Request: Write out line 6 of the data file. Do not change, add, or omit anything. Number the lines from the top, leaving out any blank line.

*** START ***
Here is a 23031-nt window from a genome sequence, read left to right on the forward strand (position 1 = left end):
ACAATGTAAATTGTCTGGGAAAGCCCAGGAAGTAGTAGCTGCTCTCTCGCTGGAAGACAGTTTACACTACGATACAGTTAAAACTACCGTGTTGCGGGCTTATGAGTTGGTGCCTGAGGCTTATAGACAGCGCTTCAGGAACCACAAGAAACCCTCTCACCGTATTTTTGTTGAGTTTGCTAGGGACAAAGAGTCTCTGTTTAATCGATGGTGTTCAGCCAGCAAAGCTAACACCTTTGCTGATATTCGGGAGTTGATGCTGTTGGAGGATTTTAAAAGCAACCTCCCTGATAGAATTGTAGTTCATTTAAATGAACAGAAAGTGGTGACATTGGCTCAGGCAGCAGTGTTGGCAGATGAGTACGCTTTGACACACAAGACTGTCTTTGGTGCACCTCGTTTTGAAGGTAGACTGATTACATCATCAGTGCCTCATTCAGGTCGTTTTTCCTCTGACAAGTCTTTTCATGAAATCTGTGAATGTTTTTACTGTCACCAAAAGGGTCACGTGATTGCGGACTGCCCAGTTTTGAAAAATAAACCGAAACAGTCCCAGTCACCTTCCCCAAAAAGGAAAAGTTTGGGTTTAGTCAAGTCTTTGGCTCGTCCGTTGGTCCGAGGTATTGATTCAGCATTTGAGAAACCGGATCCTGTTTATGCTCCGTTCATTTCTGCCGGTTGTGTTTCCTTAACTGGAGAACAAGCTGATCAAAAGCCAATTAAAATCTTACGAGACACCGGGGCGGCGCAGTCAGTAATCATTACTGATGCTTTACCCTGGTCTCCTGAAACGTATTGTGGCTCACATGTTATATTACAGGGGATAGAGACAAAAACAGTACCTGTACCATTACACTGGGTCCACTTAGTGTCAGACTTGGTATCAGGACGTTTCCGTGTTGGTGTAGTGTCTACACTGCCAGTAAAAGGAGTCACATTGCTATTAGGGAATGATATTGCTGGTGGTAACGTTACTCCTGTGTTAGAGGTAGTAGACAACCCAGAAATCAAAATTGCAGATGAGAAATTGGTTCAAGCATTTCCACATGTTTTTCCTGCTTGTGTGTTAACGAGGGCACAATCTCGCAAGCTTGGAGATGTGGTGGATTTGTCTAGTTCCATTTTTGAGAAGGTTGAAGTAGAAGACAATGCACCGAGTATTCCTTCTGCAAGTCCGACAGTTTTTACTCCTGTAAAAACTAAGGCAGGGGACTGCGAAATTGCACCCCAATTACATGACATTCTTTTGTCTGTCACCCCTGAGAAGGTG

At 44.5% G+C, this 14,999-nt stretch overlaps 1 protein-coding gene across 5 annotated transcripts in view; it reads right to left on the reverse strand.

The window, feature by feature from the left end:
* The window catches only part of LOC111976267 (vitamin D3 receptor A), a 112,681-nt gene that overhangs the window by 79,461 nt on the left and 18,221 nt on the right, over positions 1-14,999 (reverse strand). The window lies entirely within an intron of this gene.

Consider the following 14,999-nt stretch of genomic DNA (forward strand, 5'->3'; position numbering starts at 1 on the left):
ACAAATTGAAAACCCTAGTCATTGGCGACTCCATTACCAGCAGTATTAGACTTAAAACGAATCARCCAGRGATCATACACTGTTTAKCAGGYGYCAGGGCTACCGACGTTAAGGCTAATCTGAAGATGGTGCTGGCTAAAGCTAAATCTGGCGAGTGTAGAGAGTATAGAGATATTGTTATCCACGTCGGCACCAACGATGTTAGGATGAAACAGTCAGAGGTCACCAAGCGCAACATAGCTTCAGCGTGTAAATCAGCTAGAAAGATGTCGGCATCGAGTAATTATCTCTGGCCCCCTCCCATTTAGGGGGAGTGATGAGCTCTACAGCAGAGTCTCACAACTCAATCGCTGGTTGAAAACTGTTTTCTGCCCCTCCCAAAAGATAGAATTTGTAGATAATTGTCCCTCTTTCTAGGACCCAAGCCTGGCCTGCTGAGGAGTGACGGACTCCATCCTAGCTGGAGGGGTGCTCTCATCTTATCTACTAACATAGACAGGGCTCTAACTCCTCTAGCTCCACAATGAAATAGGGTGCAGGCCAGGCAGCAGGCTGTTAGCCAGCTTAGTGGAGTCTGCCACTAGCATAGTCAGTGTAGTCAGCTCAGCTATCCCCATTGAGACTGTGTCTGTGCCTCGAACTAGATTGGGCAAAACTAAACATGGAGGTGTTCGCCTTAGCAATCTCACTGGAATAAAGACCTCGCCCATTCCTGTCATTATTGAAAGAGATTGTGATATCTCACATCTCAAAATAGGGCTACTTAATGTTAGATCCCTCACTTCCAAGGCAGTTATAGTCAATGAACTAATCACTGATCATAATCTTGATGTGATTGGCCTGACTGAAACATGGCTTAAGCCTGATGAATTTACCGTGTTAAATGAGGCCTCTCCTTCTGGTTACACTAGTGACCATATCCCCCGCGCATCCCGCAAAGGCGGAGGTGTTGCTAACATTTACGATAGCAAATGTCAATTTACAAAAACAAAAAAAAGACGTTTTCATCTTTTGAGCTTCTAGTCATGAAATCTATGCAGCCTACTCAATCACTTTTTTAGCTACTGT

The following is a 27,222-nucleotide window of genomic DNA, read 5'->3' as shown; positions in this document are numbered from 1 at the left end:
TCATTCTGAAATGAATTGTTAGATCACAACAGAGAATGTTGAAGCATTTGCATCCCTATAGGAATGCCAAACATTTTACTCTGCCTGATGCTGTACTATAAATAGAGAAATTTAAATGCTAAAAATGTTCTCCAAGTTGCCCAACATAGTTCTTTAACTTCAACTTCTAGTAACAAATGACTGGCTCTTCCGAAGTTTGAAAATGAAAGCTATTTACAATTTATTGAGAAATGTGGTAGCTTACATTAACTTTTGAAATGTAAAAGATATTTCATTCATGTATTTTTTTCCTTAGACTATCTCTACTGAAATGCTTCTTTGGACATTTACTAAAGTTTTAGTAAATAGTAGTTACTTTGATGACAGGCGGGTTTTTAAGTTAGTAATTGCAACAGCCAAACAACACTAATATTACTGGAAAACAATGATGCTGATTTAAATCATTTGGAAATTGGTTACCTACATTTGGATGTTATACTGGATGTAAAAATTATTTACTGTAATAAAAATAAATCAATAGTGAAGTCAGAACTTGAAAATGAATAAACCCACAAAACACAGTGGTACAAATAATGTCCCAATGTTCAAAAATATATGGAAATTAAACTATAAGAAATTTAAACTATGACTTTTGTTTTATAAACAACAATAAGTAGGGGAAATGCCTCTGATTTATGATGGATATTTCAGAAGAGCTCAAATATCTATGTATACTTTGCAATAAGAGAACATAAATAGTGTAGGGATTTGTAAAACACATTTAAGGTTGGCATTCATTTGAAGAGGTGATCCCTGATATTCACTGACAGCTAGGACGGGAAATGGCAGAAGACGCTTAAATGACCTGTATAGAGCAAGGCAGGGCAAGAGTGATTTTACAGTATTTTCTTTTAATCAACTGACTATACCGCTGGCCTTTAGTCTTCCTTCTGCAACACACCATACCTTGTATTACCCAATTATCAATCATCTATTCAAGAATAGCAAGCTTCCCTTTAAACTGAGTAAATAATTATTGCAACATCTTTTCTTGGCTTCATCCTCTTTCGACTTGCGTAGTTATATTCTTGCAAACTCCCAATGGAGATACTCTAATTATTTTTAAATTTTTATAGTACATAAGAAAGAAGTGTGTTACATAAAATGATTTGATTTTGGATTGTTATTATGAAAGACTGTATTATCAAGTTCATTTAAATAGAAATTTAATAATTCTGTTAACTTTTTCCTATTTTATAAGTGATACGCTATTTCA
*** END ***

Consider the following 14,999-nt stretch of genomic DNA (forward strand, 5'->3'; position numbering starts at 1 on the left):